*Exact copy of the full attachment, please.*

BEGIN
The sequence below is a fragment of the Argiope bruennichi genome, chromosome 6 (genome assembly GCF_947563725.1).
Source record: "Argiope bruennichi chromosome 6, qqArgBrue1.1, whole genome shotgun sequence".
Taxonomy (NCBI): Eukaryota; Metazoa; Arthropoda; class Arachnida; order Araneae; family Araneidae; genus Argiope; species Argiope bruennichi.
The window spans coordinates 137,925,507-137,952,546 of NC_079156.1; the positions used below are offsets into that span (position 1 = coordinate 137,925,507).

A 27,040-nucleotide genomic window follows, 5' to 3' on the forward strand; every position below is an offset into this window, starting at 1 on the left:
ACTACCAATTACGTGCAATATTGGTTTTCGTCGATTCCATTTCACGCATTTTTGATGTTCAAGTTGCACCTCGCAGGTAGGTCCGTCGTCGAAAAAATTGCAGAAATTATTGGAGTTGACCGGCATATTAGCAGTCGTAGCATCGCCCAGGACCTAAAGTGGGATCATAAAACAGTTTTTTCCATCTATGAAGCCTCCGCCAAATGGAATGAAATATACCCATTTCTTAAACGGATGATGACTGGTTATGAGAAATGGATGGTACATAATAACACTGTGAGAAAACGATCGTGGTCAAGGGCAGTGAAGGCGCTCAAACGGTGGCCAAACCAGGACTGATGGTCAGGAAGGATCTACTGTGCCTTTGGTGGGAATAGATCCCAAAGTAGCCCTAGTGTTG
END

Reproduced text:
The sequence below is a fragment of the Argiope bruennichi genome, chromosome 6 (genome assembly GCF_947563725.1).
Source record: "Argiope bruennichi chromosome 6, qqArgBrue1.1, whole genome shotgun sequence".
Taxonomy (NCBI): Eukaryota; Metazoa; Arthropoda; class Arachnida; order Araneae; family Araneidae; genus Argiope; species Argiope bruennichi.
The window spans coordinates 137,925,507-137,952,546 of NC_079156.1; the positions used below are offsets into that span (position 1 = coordinate 137,925,507).

A 27,040-nucleotide genomic window follows, 5' to 3' on the forward strand; every position below is an offset into this window, starting at 1 on the left:
ACTACCAATTACGTGCAATATTGGTTTTCGTCGATTCCATTTCACGCATTTTTGATGTTCAAGTTGCACCTCGCAGGTAGGTCCGTCGTCGAAAAAATTGCAGAAATTATTGGAGTTGACCGGCATATTAGCAGTCGTAGCATCGCCCAGGACCTAAAGTGGGATCATAAAACAGTTTTTTCCATCTATGAAGCCTCCGCCAAATGGAATGAAATATACCCATTTCTTAAACGGATGATGACTGGTTATGAGAAATGGATGGTACATAATAACACTGTGAGAAAACGATCGTGGTCAAGGGCAGTGAAGGCGCTCAAACGGTGGCCAAACCAGGACTGATGGTCAGGAAGGATCTACTGTGCCTTTGGTGGGAATAGATCCCAAAGTAGCCCTAGTGTTG